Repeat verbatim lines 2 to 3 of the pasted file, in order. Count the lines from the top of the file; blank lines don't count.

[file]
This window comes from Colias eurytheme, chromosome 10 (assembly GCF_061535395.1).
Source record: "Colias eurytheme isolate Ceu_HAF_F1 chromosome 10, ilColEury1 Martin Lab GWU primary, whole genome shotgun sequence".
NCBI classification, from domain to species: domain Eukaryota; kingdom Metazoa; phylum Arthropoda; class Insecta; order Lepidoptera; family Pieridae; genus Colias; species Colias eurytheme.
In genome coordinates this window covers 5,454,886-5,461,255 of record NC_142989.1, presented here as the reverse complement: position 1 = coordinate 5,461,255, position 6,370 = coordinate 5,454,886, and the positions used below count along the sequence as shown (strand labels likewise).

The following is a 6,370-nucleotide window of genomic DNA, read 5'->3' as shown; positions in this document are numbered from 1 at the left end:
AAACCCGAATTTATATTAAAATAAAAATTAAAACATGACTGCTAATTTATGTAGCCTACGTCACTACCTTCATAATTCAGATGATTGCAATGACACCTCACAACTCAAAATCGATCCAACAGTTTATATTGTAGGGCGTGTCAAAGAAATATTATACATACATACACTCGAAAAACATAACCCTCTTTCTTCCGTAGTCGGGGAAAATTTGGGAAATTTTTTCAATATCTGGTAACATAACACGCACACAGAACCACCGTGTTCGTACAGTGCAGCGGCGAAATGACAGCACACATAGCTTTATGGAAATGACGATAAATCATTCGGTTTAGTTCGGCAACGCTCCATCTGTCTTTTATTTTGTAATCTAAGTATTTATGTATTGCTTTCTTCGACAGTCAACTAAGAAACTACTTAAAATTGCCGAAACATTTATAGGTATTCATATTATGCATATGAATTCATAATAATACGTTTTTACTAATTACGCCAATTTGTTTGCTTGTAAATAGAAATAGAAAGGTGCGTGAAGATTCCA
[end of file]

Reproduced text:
Source record: "Colias eurytheme isolate Ceu_HAF_F1 chromosome 10, ilColEury1 Martin Lab GWU primary, whole genome shotgun sequence".
NCBI classification, from domain to species: domain Eukaryota; kingdom Metazoa; phylum Arthropoda; class Insecta; order Lepidoptera; family Pieridae; genus Colias; species Colias eurytheme.